Current Political Trends and Their Impact on the Social and Economic Direction of Malaysia
Tun Dr Mahathir Mohamad
- Tan Sri Dato’ Dr. Micheal Yeoh, ASLI
- Dato’ Saifuddin Abdullah
- Mohd. Nizam Mahshar
- Dr. Hamidin Abdul hamid (Moderator)
PDS 17: Current Political Trends and Their Impact on the Economic and Social Direction of Malaysia
In ‘Why Nations Fail’, authors Daron Acemoglu and James Robinson state that it is politics and political institutions that determine the trajectory of a nation. If so, then are current political trends in Malaysia a cause for concern or hope?
Since our Independence in 1957, Malaysia has experienced political stability that has allowed the nation to prosper and enabled Malaysians to enjoy upward social mobility. The stability was achieved through the concerted effort of leaders who recognised the need to keep the peace among the various communities of Malaysia; topics deemed sensitive were discussed privately among the country’s decision-makers and policies were shaped to address any inter-ethnic economic and social inequality. This was particularly so in the aftermath of the 13th May 1969 race riots that resulted in deaths and destruction in Kuala Lumpur. The post-1969 landscape saw agencies, institutions and policies created to address economic and social imbalances. The efforts were earnest and the results have been positive for the most part.
Malaysia is now recognised as a successful developing, industrialised, democratic nation, a far cry from its humble independent beginnings. But have our politics matured along with our economy?
Current political discourse seem to have become much more racially- and religiously- centred with political parties claiming much more raucously to fight for the rights of particular ethnic or religious groups. Partisanship is also very much in play and the good or bad of policies are dependent on the party that introduced them rather than judged on their merits (or demerits) to the nation. “Change” and “Transformation” - while being promoted to the nation - seem to be anathema to the political parties themselves, despite the results of the 2013 General Elections that indicated a need for change. The recent elections have also seen short-term populist measures being pushed forward at the expense of the nation’s long-term well-being. Leadership succession issues are yet to be addressed in Malaysian political parties and current trends indicate unwillingness to budge from the status quo.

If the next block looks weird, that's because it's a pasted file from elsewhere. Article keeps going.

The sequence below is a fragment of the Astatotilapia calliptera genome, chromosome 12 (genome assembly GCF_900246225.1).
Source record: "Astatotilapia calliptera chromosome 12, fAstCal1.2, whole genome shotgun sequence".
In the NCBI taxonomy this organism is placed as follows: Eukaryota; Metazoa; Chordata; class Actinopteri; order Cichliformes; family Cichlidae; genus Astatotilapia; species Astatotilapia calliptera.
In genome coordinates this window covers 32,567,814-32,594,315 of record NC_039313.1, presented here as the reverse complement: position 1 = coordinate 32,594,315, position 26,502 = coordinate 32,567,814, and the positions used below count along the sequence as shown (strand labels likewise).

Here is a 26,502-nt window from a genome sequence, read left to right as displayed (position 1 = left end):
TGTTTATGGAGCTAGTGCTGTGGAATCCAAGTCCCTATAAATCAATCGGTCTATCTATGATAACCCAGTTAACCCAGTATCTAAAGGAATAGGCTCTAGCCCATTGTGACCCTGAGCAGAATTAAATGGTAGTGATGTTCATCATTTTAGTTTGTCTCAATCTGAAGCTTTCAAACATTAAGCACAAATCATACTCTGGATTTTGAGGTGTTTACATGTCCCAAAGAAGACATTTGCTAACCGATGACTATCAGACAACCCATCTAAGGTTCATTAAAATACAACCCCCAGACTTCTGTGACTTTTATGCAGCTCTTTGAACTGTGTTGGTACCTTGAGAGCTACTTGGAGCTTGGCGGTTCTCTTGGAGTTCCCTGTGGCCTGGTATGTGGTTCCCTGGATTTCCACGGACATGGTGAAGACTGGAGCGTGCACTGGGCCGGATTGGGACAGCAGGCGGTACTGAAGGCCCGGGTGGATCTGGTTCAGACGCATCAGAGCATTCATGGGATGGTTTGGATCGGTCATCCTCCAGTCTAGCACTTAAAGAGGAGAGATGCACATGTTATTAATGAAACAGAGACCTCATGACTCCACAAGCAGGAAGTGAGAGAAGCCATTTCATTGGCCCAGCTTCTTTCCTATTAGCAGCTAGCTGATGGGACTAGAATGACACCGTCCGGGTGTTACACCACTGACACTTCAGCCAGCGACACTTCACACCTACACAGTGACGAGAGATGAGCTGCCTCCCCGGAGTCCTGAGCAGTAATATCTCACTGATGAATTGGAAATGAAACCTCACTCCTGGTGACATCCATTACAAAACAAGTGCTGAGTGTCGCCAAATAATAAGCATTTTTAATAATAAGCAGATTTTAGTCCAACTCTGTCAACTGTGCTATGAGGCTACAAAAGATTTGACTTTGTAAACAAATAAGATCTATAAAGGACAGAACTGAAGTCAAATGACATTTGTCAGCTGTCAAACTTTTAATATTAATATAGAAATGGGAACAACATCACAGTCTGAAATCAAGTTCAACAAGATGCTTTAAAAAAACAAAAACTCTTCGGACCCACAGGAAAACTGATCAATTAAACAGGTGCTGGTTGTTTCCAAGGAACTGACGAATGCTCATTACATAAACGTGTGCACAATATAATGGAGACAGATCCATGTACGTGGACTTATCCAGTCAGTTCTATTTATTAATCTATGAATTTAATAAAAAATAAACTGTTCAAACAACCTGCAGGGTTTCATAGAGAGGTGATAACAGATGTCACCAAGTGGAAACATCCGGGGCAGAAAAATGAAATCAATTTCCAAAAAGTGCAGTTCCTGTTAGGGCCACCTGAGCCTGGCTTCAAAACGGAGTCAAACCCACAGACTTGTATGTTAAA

Amidst all these, the Malaysian population is grappling with rising costs of living, especially rising house and car prices plus higher costs of education, increasing crime rates especially in urban areas and an education system that has stymied many Malaysians from thriving in a globalised workplace. While the government touts a higher income nation by the year 2020, Malaysia’s lower and lower-middle class struggle to make ends meet and the income gap between Malaysia’s rich and poor remains among the highest in the Asian region.
Thus, the challenges ahead for Malaysia are many and the population relies on its leaders and policymakers to decide on a course that is right for the country. Questions to ask include:
- Will issues of race and religion continue to dominate politics in Malaysia and if so, will they divide the population and hurt our attempts to become “Bangsa Malaysia”?
- Is there an “ideal” state of politics for this country that will ensure a brighter and safer future?
- Is Malaysia heading towards a two-party political system? How will this then affect our policy decisions?
- Are our institutions of checks and balances strong enough to act as course correctors to ensure the rights and well-being of the rakyat are protected?
- Is our education system producing future politicians of calibre who would be able to make good decisions for the nation?
- Will political parties in Malaysia change in tandem with the needs of the times and the younger generation of Malaysians?